Diversify economy to grow, IMF advises Kenya

Friday January 29 2016

International Monetary Fund (IMF) resident representative Armando Morales during the launch of the 2015 Regional Economic Outlook report on Sub-Saharan Africa at The Norfolk Hotel on May 18, 2015. Mr Morales cited the need to enhance productivity in the country’s agricultural sector, saying it holds great fortunes for development. PHOTO | DIANA NGILA | NATION MEDIA GROUP

International Monetary Fund (IMF) Kenya representative Armando Morales during the launch of the 2015 Regional Economic Outlook report on Sub-Saharan Africa at The Norfolk Hotel on May 18, 2015. Mr Morales cited the need to enhance productivity in the country’s agricultural sector, saying it holds great fortunes for development. PHOTO | DIANA NGILA | NATION MEDIA GROUP 

By BRIAN NGUGI
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The International Monetary Fund has urged Kenya to diversify its economy to take advantage of new promising sectors with huge opportunities for growth in the face of gloomy projections for world growth.

IMF Kenya representative Armando Morales cited the need to enhance productivity in the country’s agricultural sector, saying it holds great fortunes for development.

“Kenya is less affected by the slump in (global) commodity prices compared to other African countries. But the fact that export growth has been minimal for several years now makes the need for diversification also pressing,” Mr Morales told the Nation in an interview.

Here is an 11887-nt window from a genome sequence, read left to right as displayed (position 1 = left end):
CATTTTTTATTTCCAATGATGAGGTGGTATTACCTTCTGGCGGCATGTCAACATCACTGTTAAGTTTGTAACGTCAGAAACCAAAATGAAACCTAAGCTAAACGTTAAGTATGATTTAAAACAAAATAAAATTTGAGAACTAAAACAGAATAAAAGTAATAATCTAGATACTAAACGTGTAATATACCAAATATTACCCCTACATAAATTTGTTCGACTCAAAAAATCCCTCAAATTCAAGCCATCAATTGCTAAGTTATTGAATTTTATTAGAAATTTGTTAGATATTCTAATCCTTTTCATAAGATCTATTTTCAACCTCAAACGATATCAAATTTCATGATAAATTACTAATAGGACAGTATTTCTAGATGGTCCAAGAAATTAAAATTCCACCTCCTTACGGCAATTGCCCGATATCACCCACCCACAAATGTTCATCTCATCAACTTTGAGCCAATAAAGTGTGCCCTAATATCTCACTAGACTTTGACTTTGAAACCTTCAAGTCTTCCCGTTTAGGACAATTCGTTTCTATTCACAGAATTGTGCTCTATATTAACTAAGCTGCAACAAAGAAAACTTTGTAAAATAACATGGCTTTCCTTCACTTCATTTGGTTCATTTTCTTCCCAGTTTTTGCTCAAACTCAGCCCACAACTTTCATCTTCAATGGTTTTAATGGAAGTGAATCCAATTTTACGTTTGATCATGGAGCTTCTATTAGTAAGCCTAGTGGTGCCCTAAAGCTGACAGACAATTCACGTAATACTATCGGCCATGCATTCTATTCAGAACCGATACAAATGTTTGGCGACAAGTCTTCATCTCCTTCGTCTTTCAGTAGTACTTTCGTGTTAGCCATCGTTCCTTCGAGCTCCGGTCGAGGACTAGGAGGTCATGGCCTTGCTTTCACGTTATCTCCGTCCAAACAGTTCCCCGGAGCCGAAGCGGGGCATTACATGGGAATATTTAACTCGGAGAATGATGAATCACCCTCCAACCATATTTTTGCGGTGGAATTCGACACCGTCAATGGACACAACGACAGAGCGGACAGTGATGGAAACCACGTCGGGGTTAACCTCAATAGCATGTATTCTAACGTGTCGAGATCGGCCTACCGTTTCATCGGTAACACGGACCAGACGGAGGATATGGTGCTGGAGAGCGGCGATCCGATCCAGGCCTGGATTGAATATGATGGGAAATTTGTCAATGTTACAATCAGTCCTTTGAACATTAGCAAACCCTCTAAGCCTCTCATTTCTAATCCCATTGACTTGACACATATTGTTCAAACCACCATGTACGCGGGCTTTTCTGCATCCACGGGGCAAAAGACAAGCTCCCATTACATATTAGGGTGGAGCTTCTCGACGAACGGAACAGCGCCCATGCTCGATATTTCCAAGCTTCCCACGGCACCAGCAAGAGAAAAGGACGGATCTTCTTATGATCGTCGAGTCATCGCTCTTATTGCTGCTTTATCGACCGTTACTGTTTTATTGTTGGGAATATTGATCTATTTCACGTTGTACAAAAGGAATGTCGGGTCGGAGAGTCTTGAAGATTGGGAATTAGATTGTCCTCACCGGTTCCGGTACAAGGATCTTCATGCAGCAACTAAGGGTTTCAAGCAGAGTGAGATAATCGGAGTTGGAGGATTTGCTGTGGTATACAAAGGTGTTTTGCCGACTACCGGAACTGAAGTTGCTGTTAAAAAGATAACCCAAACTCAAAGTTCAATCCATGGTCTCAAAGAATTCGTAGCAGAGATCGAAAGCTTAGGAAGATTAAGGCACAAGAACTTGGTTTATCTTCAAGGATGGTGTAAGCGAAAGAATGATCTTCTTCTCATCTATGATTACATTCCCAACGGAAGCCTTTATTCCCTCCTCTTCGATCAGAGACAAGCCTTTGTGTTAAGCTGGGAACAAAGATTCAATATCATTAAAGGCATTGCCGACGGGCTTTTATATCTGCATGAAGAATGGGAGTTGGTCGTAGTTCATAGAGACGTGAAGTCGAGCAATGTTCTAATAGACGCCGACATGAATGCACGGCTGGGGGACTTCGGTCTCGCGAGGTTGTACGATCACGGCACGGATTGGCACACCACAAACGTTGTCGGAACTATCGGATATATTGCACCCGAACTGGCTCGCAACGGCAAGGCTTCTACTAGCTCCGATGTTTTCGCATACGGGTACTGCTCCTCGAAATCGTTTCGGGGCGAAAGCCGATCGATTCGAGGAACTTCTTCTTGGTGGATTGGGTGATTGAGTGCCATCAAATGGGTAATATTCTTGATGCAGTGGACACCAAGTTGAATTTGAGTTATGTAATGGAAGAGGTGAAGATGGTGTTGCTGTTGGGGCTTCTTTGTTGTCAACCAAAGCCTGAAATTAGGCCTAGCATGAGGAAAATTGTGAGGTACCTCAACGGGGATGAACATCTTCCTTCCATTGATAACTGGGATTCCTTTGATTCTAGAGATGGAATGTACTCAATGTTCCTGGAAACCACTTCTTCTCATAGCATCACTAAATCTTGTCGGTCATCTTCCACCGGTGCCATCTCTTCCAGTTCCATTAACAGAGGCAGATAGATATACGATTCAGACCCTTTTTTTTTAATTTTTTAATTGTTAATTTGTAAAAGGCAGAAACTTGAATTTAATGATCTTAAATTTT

He added: “Just by improving agricultural productivity, new business opportunities will arise in different sectors, from manufacturing to services.
“Eventually this should translate into deeper insertion of Kenyan products in global markets, especially when the ongoing investment in infrastructure upgrades start to pay off.”

For years, the Kenyan economy has largely been backed by agriculture, with the country being a key exporter of tea, horticultural produce, coffee and pyrethrum.

In September last year, however, the Industrialisation ministry unveiled a grand development blueprint, which seeks to reduce Kenya’s reliance on imports for consumer goods.

Even then, manufacturing contribution to the GDP has averaged 11 per cent in the past 10 years despite efforts to jolt the sector.

According to latest government data, the country’s economy expanded by 5.8 per cent during the third quarter of 2015, compared to 5.2 per cent recorded during a similar period in 2014.